Ryan Rua could potentially spell Choo in the outfield from time to time while splitting time with Moreland as well. His bat has been pretty hot thus far into the season and he’s killing lefties to the tune of .417 BA and .833 OPS.

Sending Mazara down saves time & money

Now that we’ve established the potential roster scenarios we can discuss why, from a business standpoint, it makes sense to option Maz back to the minor leagues.

If Mazara stays up in the big leagues the rest of this year, it’s pretty safe to say he will start in left field next year when Desmond departs. That being said, Maz will have accrued .171 days of service time in 2016 even though he will have spent 176 days in the big leagues. A typical big league season is about 183 days, but a player cannot achieve more than 171 days of service time despite being in the big leagues longer than that. It’s a cap essentially.

What that means is that he would accumulate two full seasons of service time – each of .171 days –  and at that point become a Super Two player (We’ll get to that in a second, stay with me). This also means the likelihood of sending him down at some point after that is fairly minuscule, which means he will be hitting arbitration a year earlier than expected. It means the Rangers, barring signing Maz to an extension, would only have six years of control of the Dominican Native instead of what could amount to seven full seasons of control.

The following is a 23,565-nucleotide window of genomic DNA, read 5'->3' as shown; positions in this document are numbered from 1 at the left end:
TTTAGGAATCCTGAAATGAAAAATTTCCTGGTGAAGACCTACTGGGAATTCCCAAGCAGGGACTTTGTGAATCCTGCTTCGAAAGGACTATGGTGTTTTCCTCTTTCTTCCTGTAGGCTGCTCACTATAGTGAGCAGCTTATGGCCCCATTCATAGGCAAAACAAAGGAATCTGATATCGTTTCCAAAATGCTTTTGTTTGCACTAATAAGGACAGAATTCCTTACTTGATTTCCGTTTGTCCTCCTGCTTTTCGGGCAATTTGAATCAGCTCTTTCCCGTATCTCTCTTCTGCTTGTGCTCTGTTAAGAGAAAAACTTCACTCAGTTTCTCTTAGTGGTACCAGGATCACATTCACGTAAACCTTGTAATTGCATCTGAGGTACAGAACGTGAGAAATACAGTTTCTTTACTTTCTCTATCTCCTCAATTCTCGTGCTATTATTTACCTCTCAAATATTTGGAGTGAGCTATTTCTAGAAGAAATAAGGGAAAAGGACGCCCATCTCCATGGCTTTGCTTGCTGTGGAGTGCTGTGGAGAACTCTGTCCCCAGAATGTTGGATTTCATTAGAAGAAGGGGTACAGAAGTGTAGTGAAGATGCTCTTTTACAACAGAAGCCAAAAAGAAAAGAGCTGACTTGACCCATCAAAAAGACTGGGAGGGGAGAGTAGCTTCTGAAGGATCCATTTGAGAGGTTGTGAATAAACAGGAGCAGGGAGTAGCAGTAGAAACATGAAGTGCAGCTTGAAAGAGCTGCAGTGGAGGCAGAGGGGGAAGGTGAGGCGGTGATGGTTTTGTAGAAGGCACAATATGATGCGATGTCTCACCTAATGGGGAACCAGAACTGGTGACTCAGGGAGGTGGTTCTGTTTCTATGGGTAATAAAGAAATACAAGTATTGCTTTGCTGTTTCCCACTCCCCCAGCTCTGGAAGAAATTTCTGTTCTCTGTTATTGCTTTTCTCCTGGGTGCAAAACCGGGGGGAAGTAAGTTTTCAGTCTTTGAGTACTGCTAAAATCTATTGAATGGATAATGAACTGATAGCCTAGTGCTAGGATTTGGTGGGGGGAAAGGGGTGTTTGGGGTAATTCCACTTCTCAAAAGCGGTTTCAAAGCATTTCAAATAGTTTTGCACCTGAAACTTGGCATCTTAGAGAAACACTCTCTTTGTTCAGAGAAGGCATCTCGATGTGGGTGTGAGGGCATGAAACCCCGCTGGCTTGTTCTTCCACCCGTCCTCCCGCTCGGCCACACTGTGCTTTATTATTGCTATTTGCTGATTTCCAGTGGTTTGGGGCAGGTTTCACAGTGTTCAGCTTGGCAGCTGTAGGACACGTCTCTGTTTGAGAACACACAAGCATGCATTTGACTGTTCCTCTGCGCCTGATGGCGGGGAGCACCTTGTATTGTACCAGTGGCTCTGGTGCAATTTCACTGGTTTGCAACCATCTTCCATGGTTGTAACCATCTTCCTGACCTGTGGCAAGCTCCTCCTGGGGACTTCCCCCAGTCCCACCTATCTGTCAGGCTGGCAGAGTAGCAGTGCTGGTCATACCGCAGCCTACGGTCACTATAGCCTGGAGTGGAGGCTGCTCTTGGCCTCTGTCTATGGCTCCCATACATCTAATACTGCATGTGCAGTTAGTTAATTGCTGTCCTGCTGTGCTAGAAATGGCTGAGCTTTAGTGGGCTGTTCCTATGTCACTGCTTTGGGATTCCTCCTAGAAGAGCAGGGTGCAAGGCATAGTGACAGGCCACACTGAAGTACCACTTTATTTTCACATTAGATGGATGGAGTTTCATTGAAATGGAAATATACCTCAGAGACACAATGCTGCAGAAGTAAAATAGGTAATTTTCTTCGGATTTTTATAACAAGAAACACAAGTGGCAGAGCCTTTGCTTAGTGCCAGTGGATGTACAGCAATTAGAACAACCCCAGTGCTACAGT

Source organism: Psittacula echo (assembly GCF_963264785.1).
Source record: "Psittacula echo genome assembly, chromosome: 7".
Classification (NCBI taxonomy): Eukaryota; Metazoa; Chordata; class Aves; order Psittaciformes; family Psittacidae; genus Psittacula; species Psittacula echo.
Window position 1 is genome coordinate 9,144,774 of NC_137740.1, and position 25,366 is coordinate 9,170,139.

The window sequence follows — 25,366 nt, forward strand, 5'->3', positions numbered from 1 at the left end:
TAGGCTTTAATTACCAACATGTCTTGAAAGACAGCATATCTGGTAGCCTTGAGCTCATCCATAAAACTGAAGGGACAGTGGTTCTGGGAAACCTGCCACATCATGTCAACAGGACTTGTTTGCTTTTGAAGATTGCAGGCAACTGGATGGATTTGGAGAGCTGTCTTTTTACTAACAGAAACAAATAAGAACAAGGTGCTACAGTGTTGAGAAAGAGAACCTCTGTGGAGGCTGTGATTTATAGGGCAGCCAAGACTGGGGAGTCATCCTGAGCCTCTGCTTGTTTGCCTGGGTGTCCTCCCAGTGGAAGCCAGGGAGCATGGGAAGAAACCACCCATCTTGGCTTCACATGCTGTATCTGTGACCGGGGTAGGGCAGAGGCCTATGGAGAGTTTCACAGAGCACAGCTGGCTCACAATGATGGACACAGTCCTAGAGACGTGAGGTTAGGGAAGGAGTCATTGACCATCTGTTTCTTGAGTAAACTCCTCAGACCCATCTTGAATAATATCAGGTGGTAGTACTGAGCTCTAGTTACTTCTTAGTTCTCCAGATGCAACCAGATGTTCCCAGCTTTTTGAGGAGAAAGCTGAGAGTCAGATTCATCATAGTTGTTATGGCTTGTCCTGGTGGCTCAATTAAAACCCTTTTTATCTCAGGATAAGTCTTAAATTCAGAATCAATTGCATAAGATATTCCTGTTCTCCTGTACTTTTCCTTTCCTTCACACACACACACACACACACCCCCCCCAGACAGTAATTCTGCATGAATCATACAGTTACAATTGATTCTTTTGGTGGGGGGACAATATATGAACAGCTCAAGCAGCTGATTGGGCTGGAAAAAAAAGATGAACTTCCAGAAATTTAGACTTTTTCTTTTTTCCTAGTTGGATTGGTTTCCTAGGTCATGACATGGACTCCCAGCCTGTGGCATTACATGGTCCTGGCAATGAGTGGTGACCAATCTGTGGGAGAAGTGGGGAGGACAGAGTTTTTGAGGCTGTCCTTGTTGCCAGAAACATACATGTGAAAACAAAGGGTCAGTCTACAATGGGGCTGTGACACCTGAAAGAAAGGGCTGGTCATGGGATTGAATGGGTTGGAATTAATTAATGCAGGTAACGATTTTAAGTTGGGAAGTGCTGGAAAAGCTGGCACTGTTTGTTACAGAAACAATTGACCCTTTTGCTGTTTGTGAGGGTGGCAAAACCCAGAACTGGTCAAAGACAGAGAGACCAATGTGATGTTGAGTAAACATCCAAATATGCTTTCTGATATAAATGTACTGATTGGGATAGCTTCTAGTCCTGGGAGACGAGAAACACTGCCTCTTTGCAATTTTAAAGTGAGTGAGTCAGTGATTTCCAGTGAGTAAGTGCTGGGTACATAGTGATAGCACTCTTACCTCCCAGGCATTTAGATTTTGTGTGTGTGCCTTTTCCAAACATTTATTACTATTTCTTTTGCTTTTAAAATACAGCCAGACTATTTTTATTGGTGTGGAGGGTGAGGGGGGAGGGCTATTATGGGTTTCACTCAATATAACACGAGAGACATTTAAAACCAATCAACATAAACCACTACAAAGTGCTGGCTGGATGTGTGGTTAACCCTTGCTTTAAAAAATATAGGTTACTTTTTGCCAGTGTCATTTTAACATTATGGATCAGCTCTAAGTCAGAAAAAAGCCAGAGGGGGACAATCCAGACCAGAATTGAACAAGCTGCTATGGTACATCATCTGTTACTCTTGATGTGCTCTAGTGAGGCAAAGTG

By sending Maz back down to the minor leagues for the minimum 10 days, he would then accrue just 166 days – which would fall five days short of the full season allotment. This means that after the standard six seasons, he would have a total of 5.166 years of service time. Falling short, by five days, of having six full seasons of service time.

The Rangers would get a seventh year of control because they have his rights for six full seasons. It’s important to know that we are talking about playing seasons, not calendar years or years in general.